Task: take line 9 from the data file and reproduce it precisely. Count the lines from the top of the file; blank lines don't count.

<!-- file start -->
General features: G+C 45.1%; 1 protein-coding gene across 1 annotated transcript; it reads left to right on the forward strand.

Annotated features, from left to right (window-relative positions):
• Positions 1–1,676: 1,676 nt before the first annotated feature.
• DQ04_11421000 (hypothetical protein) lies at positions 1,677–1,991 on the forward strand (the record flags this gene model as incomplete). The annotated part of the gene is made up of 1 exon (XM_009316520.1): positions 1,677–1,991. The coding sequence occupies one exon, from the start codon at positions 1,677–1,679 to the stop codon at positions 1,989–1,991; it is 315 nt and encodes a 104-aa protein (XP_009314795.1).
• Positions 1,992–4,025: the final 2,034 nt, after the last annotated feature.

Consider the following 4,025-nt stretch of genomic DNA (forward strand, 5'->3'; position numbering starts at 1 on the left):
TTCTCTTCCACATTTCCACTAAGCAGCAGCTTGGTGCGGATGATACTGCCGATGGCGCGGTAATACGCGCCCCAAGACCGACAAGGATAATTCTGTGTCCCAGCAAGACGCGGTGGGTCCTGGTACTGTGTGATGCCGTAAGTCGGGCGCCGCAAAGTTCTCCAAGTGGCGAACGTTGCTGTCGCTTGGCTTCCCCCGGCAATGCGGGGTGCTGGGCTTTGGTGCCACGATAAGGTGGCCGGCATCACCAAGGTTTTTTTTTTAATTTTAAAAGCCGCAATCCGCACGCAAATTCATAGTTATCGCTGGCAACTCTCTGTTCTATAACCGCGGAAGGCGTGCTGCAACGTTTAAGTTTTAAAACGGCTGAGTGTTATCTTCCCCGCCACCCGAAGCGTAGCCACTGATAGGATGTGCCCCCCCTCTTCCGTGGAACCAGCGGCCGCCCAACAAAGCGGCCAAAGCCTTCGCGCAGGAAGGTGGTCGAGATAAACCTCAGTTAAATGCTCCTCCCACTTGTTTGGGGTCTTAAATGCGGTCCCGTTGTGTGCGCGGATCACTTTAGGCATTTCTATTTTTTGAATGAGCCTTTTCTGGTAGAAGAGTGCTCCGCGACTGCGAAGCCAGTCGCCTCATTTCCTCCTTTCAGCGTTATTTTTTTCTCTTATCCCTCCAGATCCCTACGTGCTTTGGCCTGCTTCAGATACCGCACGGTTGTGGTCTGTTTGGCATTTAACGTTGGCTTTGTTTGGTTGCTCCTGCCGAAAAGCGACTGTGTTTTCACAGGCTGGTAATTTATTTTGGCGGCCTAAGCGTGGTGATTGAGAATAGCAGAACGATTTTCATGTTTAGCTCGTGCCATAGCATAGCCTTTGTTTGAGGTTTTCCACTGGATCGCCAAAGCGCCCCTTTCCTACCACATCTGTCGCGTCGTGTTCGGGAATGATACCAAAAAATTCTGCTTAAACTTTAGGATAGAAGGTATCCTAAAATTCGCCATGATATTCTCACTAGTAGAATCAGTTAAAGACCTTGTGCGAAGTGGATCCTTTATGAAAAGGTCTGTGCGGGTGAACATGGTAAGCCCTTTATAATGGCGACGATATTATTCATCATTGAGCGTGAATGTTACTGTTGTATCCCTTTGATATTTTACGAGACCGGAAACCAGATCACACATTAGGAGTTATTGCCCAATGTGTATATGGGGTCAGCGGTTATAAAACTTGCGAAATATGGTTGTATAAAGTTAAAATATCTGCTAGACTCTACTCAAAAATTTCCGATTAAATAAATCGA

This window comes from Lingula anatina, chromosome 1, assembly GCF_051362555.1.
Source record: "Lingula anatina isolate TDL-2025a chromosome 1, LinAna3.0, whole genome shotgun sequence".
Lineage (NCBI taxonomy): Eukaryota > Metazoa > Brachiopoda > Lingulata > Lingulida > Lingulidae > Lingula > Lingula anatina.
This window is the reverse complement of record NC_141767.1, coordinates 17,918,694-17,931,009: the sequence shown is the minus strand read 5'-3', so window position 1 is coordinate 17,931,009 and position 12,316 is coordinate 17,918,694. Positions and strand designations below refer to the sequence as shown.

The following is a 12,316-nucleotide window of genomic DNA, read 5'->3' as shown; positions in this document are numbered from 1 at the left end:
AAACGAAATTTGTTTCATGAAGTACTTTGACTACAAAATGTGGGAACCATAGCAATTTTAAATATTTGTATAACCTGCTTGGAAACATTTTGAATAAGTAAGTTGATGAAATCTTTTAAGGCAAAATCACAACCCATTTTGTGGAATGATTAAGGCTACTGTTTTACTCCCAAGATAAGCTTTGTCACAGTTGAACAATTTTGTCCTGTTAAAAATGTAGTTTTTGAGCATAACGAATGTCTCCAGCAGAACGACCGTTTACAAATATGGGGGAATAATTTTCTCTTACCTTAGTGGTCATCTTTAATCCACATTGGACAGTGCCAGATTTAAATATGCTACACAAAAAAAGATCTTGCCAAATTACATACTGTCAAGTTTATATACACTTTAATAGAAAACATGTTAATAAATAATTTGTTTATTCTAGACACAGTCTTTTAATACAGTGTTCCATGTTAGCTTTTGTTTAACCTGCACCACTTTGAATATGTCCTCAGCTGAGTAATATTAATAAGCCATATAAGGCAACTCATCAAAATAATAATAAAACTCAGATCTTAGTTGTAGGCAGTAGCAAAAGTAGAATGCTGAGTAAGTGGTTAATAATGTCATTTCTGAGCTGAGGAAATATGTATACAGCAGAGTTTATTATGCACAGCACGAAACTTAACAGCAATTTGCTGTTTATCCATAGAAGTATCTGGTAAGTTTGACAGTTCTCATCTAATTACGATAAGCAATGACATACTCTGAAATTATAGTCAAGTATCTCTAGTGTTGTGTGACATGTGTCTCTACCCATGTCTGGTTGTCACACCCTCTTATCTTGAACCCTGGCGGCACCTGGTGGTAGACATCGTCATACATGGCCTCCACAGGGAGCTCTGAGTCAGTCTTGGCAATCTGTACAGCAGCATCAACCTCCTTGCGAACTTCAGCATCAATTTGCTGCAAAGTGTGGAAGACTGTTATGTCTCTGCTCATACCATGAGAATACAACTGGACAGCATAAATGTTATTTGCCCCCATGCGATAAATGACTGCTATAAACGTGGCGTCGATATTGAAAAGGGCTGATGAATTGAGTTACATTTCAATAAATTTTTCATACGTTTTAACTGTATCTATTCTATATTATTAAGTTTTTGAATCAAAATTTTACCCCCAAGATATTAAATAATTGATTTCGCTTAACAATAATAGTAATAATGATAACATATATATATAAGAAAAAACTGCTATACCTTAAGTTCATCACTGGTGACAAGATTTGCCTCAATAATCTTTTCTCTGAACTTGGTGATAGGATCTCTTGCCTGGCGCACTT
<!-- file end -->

Source record: "Lingula anatina isolate TDL-2025a chromosome 1, LinAna3.0, whole genome shotgun sequence".